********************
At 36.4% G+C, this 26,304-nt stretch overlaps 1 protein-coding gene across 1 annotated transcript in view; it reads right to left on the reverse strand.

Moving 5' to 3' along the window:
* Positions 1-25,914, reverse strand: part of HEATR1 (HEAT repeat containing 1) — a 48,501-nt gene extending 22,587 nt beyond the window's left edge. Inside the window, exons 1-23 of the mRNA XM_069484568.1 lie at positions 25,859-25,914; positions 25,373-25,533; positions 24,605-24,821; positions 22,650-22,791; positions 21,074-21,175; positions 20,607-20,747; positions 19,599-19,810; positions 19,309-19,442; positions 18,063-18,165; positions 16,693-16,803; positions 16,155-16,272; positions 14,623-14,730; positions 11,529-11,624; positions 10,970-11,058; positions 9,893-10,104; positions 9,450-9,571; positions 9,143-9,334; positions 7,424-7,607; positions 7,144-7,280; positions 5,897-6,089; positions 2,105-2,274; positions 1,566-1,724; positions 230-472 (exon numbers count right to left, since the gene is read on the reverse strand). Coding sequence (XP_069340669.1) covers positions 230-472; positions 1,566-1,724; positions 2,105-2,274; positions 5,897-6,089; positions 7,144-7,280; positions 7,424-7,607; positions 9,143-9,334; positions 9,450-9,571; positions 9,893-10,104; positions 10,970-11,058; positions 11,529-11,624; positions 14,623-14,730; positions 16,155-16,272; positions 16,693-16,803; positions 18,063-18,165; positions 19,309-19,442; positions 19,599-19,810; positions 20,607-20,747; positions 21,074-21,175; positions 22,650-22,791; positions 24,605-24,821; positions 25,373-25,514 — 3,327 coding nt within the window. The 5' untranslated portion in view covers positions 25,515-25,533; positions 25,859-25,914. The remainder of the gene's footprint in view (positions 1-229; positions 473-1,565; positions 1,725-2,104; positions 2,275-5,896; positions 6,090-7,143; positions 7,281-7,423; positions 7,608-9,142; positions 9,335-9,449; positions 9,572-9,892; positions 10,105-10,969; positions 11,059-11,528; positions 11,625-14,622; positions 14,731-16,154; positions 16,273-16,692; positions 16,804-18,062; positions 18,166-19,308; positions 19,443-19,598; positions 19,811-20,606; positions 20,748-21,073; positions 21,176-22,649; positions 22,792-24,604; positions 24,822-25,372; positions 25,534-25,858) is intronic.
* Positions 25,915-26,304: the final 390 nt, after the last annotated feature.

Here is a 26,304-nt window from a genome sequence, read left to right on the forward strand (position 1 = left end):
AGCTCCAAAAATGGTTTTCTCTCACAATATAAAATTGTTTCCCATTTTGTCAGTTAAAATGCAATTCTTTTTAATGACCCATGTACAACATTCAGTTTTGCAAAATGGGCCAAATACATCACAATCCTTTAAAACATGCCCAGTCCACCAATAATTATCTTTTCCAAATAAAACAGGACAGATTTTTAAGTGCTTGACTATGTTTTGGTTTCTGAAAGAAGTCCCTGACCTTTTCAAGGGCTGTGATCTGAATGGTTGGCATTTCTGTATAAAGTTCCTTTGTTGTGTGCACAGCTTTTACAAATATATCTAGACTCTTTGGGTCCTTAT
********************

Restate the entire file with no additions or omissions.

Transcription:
At 36.4% G+C, this 26,304-nt stretch overlaps 1 protein-coding gene across 1 annotated transcript in view; it reads right to left on the reverse strand.

Moving 5' to 3' along the window:
* Positions 1-25,914, reverse strand: part of HEATR1 (HEAT repeat containing 1) — a 48,501-nt gene extending 22,587 nt beyond the window's left edge. Inside the window, exons 1-23 of the mRNA XM_069484568.1 lie at positions 25,859-25,914; positions 25,373-25,533; positions 24,605-24,821; positions 22,650-22,791; positions 21,074-21,175; positions 20,607-20,747; positions 19,599-19,810; positions 19,309-19,442; positions 18,063-18,165; positions 16,693-16,803; positions 16,155-16,272; positions 14,623-14,730; positions 11,529-11,624; positions 10,970-11,058; positions 9,893-10,104; positions 9,450-9,571; positions 9,143-9,334; positions 7,424-7,607; positions 7,144-7,280; positions 5,897-6,089; positions 2,105-2,274; positions 1,566-1,724; positions 230-472 (exon numbers count right to left, since the gene is read on the reverse strand). Coding sequence (XP_069340669.1) covers positions 230-472; positions 1,566-1,724; positions 2,105-2,274; positions 5,897-6,089; positions 7,144-7,280; positions 7,424-7,607; positions 9,143-9,334; positions 9,450-9,571; positions 9,893-10,104; positions 10,970-11,058; positions 11,529-11,624; positions 14,623-14,730; positions 16,155-16,272; positions 16,693-16,803; positions 18,063-18,165; positions 19,309-19,442; positions 19,599-19,810; positions 20,607-20,747; positions 21,074-21,175; positions 22,650-22,791; positions 24,605-24,821; positions 25,373-25,514 — 3,327 coding nt within the window. The 5' untranslated portion in view covers positions 25,515-25,533; positions 25,859-25,914. The remainder of the gene's footprint in view (positions 1-229; positions 473-1,565; positions 1,725-2,104; positions 2,275-5,896; positions 6,090-7,143; positions 7,281-7,423; positions 7,608-9,142; positions 9,335-9,449; positions 9,572-9,892; positions 10,105-10,969; positions 11,059-11,528; positions 11,625-14,622; positions 14,731-16,154; positions 16,273-16,692; positions 16,804-18,062; positions 18,166-19,308; positions 19,443-19,598; positions 19,811-20,606; positions 20,748-21,073; positions 21,176-22,649; positions 22,792-24,604; positions 24,822-25,372; positions 25,534-25,858) is intronic.
* Positions 25,915-26,304: the final 390 nt, after the last annotated feature.

Here is a 26,304-nt window from a genome sequence, read left to right on the forward strand (position 1 = left end):
AGCTCCAAAAATGGTTTTCTCTCACAATATAAAATTGTTTCCCATTTTGTCAGTTAAAATGCAATTCTTTTTAATGACCCATGTACAACATTCAGTTTTGCAAAATGGGCCAAATACATCACAATCCTTTAAAACATGCCCAGTCCACCAATAATTATCTTTTCCAAATAAAACAGGACAGATTTTTAAGTGCTTGACTATGTTTTGGTTTCTGAAAGAAGTCCCTGACCTTTTCAAGGGCTGTGATCTGAATGGTTGGCATTTCTGTATAAAGTTCCTTTGTTGTGTGCACAGCTTTTACAAATATATCTAGACTCTTTGGGTCCTTAT